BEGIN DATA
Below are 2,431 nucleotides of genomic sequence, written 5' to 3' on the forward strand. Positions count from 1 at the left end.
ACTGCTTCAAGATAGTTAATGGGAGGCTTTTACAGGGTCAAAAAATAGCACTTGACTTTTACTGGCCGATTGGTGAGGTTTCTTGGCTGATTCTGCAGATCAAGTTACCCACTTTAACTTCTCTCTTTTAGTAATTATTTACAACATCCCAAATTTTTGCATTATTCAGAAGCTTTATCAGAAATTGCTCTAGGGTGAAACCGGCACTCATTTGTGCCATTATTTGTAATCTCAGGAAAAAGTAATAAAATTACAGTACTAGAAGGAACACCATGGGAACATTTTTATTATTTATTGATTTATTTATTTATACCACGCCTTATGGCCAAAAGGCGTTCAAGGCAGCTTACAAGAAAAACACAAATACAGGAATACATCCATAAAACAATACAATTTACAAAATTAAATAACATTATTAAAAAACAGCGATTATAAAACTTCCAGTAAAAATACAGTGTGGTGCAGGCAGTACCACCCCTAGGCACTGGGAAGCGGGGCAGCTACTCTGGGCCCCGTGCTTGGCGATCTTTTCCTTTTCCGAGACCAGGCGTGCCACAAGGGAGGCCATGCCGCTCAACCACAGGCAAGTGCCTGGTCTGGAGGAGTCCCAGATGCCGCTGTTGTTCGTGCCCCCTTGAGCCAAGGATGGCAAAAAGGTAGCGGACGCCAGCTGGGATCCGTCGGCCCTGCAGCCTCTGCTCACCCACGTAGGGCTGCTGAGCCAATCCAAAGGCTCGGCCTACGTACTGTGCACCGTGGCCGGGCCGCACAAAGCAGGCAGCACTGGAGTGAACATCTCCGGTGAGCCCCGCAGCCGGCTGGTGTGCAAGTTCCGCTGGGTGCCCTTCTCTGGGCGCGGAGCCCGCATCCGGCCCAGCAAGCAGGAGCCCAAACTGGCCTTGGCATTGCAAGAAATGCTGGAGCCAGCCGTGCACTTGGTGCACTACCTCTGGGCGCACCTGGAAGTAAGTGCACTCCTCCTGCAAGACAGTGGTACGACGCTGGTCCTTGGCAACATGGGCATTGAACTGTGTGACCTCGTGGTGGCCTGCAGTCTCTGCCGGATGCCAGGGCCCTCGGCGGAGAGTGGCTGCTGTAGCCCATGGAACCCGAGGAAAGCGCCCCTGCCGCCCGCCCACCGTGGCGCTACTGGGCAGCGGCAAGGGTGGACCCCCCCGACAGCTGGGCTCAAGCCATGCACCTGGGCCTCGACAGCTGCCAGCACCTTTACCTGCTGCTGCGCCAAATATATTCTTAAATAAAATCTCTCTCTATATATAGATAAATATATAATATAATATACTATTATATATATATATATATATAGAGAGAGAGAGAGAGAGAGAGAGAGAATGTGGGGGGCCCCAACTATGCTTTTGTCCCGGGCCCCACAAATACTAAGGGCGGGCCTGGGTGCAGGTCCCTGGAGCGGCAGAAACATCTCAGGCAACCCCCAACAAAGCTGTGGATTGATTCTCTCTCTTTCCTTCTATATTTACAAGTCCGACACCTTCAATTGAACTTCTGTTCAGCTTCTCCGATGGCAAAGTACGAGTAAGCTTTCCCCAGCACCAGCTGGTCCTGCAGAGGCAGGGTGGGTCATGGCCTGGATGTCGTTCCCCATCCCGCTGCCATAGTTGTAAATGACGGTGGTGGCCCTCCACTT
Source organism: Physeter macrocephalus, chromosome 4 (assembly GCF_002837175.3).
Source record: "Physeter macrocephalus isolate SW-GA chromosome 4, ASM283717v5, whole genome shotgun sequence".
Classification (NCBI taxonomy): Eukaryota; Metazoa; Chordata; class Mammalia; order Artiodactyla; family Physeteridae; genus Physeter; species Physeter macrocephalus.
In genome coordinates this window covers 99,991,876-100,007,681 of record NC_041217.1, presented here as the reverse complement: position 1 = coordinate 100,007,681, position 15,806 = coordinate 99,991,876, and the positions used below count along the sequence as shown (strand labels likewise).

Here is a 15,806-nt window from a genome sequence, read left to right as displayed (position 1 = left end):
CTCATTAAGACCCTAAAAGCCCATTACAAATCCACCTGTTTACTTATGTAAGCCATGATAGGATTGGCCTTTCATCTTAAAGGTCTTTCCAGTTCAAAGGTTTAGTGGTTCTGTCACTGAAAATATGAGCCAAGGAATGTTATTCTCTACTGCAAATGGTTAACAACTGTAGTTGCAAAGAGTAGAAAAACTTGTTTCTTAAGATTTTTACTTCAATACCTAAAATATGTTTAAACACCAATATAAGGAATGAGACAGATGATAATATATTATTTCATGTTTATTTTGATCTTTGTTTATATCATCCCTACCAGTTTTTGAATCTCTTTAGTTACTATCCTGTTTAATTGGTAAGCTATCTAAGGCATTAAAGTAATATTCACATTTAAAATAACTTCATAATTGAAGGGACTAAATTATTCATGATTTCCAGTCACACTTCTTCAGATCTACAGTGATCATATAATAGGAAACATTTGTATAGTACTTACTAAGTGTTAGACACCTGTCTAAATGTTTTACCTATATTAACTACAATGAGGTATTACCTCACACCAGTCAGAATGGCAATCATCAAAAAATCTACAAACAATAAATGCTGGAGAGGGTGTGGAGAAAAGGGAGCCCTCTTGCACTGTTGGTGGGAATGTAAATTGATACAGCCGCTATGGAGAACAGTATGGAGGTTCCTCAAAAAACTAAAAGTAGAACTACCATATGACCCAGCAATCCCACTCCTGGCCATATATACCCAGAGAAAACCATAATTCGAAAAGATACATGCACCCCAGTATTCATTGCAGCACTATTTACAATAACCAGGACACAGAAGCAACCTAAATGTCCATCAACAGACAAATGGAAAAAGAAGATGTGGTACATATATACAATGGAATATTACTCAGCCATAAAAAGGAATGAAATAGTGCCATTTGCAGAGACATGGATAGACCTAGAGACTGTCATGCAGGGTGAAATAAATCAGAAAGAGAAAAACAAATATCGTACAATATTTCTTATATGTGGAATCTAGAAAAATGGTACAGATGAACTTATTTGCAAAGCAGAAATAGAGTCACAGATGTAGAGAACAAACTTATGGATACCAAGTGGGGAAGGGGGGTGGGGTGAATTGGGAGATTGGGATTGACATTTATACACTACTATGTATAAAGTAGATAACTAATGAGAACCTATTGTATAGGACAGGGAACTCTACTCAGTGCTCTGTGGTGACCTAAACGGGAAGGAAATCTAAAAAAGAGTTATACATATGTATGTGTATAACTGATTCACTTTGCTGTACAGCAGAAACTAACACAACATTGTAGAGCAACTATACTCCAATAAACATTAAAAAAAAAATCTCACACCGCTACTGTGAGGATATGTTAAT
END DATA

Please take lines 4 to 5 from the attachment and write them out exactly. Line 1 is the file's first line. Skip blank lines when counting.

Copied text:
Source record: "Physeter macrocephalus isolate SW-GA chromosome 4, ASM283717v5, whole genome shotgun sequence".
Classification (NCBI taxonomy): Eukaryota; Metazoa; Chordata; class Mammalia; order Artiodactyla; family Physeteridae; genus Physeter; species Physeter macrocephalus.